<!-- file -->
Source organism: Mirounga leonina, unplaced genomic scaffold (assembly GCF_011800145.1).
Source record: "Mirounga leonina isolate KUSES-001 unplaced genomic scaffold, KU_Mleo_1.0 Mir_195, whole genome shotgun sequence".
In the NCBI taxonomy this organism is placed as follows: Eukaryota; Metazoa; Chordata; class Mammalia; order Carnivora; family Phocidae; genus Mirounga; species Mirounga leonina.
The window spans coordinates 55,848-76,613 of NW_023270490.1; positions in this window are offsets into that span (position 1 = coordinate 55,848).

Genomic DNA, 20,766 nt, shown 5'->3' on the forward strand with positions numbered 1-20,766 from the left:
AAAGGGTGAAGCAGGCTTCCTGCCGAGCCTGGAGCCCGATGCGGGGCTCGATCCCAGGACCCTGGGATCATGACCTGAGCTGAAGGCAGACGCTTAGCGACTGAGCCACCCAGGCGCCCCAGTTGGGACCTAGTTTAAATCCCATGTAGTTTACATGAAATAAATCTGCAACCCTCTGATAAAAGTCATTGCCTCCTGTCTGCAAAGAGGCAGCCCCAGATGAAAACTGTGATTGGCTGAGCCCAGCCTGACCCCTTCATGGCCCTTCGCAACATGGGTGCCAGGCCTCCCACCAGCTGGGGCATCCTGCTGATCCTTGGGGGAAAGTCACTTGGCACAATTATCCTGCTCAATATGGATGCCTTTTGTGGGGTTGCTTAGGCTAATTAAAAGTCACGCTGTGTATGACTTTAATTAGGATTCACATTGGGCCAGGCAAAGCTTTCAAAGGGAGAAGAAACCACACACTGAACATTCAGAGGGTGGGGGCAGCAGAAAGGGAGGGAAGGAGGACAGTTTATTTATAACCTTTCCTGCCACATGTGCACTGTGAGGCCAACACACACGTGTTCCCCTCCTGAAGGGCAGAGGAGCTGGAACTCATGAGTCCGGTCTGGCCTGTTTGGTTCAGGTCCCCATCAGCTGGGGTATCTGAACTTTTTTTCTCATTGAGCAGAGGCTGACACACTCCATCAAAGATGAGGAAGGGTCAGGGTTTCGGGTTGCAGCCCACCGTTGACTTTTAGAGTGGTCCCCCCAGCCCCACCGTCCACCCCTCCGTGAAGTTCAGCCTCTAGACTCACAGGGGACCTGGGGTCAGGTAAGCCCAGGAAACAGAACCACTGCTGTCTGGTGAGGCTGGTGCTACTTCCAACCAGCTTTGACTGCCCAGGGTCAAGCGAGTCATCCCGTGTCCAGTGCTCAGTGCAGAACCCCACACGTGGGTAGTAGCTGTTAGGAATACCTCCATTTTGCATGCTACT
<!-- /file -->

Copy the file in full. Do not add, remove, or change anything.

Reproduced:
Source organism: Mirounga leonina, unplaced genomic scaffold (assembly GCF_011800145.1).
Source record: "Mirounga leonina isolate KUSES-001 unplaced genomic scaffold, KU_Mleo_1.0 Mir_195, whole genome shotgun sequence".
In the NCBI taxonomy this organism is placed as follows: Eukaryota; Metazoa; Chordata; class Mammalia; order Carnivora; family Phocidae; genus Mirounga; species Mirounga leonina.
The window spans coordinates 55,848-76,613 of NW_023270490.1; positions in this window are offsets into that span (position 1 = coordinate 55,848).

Genomic DNA, 20,766 nt, shown 5'->3' on the forward strand with positions numbered 1-20,766 from the left:
AAAGGGTGAAGCAGGCTTCCTGCCGAGCCTGGAGCCCGATGCGGGGCTCGATCCCAGGACCCTGGGATCATGACCTGAGCTGAAGGCAGACGCTTAGCGACTGAGCCACCCAGGCGCCCCAGTTGGGACCTAGTTTAAATCCCATGTAGTTTACATGAAATAAATCTGCAACCCTCTGATAAAAGTCATTGCCTCCTGTCTGCAAAGAGGCAGCCCCAGATGAAAACTGTGATTGGCTGAGCCCAGCCTGACCCCTTCATGGCCCTTCGCAACATGGGTGCCAGGCCTCCCACCAGCTGGGGCATCCTGCTGATCCTTGGGGGAAAGTCACTTGGCACAATTATCCTGCTCAATATGGATGCCTTTTGTGGGGTTGCTTAGGCTAATTAAAAGTCACGCTGTGTATGACTTTAATTAGGATTCACATTGGGCCAGGCAAAGCTTTCAAAGGGAGAAGAAACCACACACTGAACATTCAGAGGGTGGGGGCAGCAGAAAGGGAGGGAAGGAGGACAGTTTATTTATAACCTTTCCTGCCACATGTGCACTGTGAGGCCAACACACACGTGTTCCCCTCCTGAAGGGCAGAGGAGCTGGAACTCATGAGTCCGGTCTGGCCTGTTTGGTTCAGGTCCCCATCAGCTGGGGTATCTGAACTTTTTTTCTCATTGAGCAGAGGCTGACACACTCCATCAAAGATGAGGAAGGGTCAGGGTTTCGGGTTGCAGCCCACCGTTGACTTTTAGAGTGGTCCCCCCAGCCCCACCGTCCACCCCTCCGTGAAGTTCAGCCTCTAGACTCACAGGGGACCTGGGGTCAGGTAAGCCCAGGAAACAGAACCACTGCTGTCTGGTGAGGCTGGTGCTACTTCCAACCAGCTTTGACTGCCCAGGGTCAAGCGAGTCATCCCGTGTCCAGTGCTCAGTGCAGAACCCCACACGTGGGTAGTAGCTGTTAGGAATACCTCCATTTTGCATGCTACT